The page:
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Technique allows dolphin pregnancy exams to mirror those in humans

January 10, 2020

Ultrasound has been used for decades to study dolphin health and much of that work has been pioneered by veterinarians at the National Marine Mammal Foundation (NMMF). But in a groundbreaking study just published in Veterinary Radiology & Ultrasound, scientists have developed a new ultrasound technique for evaluating dolphin fetuses at all stages of gestation. This recent advancement in dolphin medicine allows veterinarians to evaluate dolphin pregnancies the same way doctors approach pregnancies in humans.

"We can now re-create the human 20-week fetal ultrasound exam in dolphins, which means we can better understand the health challenges dolphin mothers and their babies are facing," said NMMF Executive Director Dr. Cynthia Smith."This is a game-changer for the conservation of bottlenose dolphins and other small cetaceans around the world."

To develop the technique, veterinarians followed 16 healthy pregnancies of dolphins in human care and determined normal findings for both the fetus and placenta. The Chicago Zoological Society's radiologist, Dr. Marina Ivanči?, collaborated on the project.

"This new technique can be performed in a matter of minutes and provides a wealth of information about the health of the dolphin fetus," said Dr. Ivanči?. "We are thrilled to make this technique widely available to veterinarians and radiologists, which has the potential to elevate dolphin medicine globally."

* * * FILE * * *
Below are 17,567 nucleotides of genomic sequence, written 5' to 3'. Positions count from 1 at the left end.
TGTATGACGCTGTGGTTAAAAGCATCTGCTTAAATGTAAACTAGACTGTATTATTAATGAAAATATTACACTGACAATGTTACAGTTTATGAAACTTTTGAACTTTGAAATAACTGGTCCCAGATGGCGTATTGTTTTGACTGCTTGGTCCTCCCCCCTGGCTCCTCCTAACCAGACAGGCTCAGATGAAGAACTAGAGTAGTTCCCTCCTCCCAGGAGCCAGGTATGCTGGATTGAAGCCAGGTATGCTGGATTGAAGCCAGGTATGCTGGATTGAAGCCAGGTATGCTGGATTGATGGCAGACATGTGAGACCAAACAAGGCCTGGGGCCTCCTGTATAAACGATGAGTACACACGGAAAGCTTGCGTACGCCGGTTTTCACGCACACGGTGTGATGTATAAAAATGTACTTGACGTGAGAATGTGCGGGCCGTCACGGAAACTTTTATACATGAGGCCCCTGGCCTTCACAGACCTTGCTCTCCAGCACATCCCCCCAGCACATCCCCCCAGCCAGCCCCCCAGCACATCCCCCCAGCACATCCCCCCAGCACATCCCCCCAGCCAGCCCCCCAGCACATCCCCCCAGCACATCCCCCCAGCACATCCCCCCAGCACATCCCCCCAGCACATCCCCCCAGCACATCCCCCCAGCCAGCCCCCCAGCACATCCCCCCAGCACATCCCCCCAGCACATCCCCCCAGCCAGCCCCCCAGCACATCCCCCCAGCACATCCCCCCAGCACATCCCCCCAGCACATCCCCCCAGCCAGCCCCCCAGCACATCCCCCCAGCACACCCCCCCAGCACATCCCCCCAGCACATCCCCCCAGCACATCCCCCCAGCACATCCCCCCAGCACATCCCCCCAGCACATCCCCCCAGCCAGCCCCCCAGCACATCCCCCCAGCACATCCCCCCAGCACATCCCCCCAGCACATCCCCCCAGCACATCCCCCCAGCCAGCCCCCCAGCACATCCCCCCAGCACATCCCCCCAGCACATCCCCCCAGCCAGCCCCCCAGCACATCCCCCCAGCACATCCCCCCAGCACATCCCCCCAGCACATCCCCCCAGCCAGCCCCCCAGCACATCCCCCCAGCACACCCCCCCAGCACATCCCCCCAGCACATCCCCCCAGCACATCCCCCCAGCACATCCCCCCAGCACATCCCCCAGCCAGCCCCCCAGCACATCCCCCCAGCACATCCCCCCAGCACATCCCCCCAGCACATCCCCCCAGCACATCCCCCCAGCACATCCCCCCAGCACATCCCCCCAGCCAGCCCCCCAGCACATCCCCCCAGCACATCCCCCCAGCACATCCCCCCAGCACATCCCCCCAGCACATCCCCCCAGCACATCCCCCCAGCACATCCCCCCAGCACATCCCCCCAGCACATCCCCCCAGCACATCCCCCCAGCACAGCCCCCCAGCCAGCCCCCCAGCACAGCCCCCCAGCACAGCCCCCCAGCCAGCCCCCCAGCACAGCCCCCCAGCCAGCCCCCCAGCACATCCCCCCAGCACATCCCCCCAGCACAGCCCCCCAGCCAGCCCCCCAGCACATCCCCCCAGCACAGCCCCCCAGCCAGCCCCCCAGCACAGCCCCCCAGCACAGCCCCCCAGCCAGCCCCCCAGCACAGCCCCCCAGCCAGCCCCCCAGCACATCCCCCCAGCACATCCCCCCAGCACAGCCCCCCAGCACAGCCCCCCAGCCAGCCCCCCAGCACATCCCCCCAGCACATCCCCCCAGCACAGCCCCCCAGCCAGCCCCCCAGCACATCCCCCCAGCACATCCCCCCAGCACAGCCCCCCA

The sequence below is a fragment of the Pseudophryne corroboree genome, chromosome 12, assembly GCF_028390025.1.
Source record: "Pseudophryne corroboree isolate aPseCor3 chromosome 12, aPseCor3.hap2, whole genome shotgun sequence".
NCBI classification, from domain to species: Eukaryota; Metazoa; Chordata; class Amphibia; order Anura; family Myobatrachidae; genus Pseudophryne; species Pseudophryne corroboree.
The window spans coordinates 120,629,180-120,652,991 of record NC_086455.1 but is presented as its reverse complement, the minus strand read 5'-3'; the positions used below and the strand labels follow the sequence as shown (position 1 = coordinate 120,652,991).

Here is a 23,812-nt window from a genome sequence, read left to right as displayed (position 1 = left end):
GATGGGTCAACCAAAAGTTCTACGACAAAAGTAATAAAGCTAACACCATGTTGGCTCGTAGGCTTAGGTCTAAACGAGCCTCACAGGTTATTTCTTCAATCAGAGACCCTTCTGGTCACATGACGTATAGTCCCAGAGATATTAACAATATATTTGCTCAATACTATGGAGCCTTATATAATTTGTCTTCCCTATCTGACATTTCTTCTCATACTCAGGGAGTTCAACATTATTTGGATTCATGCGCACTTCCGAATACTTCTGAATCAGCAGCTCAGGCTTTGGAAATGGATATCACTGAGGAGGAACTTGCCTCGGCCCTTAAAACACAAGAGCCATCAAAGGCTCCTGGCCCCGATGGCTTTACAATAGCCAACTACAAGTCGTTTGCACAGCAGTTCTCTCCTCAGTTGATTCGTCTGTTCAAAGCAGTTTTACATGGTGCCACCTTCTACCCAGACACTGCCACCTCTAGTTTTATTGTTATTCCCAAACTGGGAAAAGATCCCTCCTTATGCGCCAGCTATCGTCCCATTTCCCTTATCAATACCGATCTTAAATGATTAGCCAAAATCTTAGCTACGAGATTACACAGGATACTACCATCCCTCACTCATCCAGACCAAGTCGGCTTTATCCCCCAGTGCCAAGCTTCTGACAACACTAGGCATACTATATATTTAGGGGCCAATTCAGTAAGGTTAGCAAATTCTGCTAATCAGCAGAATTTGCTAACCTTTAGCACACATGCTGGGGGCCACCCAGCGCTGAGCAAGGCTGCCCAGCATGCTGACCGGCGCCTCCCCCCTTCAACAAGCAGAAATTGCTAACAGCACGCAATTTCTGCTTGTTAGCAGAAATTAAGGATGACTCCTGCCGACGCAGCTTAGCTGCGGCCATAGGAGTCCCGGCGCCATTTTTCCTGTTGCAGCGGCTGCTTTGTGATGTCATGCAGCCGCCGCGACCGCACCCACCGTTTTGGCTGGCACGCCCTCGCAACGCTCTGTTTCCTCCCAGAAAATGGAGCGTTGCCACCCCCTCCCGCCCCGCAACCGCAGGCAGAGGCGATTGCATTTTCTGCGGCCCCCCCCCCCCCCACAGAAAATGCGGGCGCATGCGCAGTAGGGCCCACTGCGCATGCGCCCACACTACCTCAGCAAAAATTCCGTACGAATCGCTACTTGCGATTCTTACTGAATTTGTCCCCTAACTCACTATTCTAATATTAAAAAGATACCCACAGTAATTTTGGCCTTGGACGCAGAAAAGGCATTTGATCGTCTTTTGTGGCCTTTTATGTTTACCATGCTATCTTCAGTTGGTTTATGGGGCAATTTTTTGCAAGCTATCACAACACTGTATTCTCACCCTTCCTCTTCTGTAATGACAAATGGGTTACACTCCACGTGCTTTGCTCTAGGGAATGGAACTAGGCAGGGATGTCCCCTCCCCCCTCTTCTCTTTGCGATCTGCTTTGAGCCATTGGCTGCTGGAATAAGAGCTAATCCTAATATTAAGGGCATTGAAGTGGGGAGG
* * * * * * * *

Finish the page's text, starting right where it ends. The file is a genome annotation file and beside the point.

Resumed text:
The work was part of an investigation into the long-term health effects of the Deepwater Horizon oil spill, which caused a major reduction in pregnancy success in bottlenose dolphins living within the oil spill footprint. The study was made possible by a research grant from the Gulf of Mexico Research Initiative and is already leading to major breakthroughs in the scientist's ability to understand the reproductive failures.

Future applications of the technique and normal data will help identify fetal abnormalities and maternal illness, helping to determine the cause of reproductive failure in wild and managed dolphin populations.

"This advanced ultrasound technique is allowing us to diagnose problems as early as the first trimester of pregnancy in dolphins," said Dr. Forrest Gomez. "That gives us a chance to determine if there is something that could be done to save the pregnancy, which could prove critical for populations of dolphins and porpoises that are at risk."

The NMMF has also released an important study reporting the normal blood values from dolphins that reproduce successfully. This allows for the early detection of pregnancy problems, which can also help determine the cause of reproductive failures in populations that are struggling to thrive.
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Learn more about the National Marine Mammal Foundation's conservation medicine projects at http://www.NMMF.org

National Marine Mammal Foundation

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